Soon enough, Ingram's college audiences began to support his occasional club outings -- although in order to pay his band, he was dipping into his party circuit slush fund. "I'd made it a rule to myself early on that I'd only play the party gigs until I could get the club shows running on the type of level that they could support myself and the band," explains Ingram. "So we'd play the fraternity parties, doing three-show weekends by traveling to something like Waco, Austin, and College Station. For a while, I'd play three parties, then two parties and a club, and then two clubs and a party. Eventually it wound up as three club dates."
Today, Ingram only considers playing what he deems "heavy duty" parties, although he admits that the fans he's picked up over the years of "Southwest Conference" fraternity touring still comprise the bulk of his following. But even with a crowd that's stayed the same, Ingram says there's a noticeable difference between the college party and club atmospheres. "You learn real quick that you're not an artist at a party," says Ingram. "You're the band. It's like being at a club that doesn't care about the band and is solely concerned with selling beer. I asked myself if this was really what I wanted to keep doing. Would I rather be stuck in a corner with people banging into my microphone or be on a real stage?"
Ingram chose the latter, expanded his touring base and signed with MCA after his three independent releases sold 30,000 units combined. And therein lies the crux of Ingram's game plan: Convert party crowds to club crowds, and club crowds into record buyers. "It was everything," Ingram says of the sales figures. "The labels saw my sales and that was it. Whether these people came from the colleges or not wasn't important. They didn't care where I'd picked up that kind of fanbase -- and I didn't either. At the shows they sing along with the songs, and then they take the records home and listen. End of story."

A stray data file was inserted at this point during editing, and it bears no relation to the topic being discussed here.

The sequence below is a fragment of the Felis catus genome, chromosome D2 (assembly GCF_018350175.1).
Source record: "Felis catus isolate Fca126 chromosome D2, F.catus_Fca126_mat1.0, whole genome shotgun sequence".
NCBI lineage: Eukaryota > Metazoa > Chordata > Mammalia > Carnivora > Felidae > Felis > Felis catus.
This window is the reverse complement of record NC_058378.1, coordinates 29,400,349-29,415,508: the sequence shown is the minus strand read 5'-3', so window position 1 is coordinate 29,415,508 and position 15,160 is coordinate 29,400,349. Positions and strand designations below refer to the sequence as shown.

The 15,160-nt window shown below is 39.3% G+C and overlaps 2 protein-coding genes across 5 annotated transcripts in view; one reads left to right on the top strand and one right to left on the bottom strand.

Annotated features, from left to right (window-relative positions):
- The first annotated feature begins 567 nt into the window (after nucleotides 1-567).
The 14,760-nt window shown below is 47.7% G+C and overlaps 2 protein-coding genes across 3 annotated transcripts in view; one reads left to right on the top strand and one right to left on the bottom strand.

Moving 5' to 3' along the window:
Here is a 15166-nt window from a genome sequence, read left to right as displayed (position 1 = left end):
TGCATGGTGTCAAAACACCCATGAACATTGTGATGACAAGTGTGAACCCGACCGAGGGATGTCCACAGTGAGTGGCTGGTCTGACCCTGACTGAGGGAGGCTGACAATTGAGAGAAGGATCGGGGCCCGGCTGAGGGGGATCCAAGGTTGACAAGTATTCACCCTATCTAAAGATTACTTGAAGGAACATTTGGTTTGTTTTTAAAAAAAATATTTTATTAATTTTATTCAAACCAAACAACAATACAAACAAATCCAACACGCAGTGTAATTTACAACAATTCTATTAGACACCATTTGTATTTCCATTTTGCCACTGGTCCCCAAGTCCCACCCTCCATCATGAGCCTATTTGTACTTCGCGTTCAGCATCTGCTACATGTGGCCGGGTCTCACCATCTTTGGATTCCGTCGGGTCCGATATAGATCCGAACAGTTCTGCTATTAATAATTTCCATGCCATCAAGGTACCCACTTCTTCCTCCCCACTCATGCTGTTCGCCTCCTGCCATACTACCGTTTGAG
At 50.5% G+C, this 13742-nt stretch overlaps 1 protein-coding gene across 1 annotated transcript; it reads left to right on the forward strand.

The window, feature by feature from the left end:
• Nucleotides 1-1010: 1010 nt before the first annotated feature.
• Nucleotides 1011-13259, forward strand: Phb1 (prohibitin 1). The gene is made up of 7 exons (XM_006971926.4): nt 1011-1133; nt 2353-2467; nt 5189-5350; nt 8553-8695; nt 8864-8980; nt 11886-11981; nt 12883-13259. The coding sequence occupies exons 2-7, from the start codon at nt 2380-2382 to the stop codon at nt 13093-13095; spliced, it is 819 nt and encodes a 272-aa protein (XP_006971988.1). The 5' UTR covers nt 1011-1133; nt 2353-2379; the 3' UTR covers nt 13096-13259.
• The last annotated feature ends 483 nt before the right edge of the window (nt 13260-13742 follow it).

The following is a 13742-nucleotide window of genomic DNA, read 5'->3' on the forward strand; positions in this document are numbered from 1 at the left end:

Robert Earl Keen and his following
And perhaps because bands like Soulhat and the Ugly Americans penetrated so much of the Southwest by consistently touring clubs, and stringing together private parties when necessary, booking agents say there's a demand for Austin talent outside the city limits that's reminiscent of France's obsession with all things Texan. "In the collegiate market, we do a lot of stuff for schools like SMU, Baylor, and Texas A&M," says Schaberg. "And it winds up as a great asset being from Austin. They like calling here and being able to say they've got an Austin band playing their event."
In turn, original bands playing the party circuit like the exposure to out-of-town crowds that could develop into return business on their next club tour. Scott Robinson, whose Robinson/Wood outfit manages three of the college circuit's biggest stars in Jackopierce, Vertical Horizon, and Sister 7, says even the occasional college show can add to what he calls a band's "capture rate."
"Bands without substantial radio or press are playing in search of a word-of-mouth buzz," says Robinson, who estimates that 70-80% of his artists' mailing lists are comprised of college students. "And with the college shows, there's definitely a capture rate of somewhere between 30-50%. Even if only 20% come back, that's 20% more people you've got on a mailing list to sell merchandise to and alert about shows when you get back in their town."
Yet, to further blur the distinction between club and party circuit acts, R&B bands with horns also happen to be quite popular in the clubs right now, with acts like Joe Valentine, Memphis Train, and the Atlantic Soul Revue proving good local draws. Similarly, the recent wave of lounge/swing acts like the Lucky Strikes, 81/2 Souvenirs, and Mr. Fabulous have also become hot properties for the corporate and private party interests. The common thread, say booking agents, is that groups of this ilk are all about party tunes and party delivery.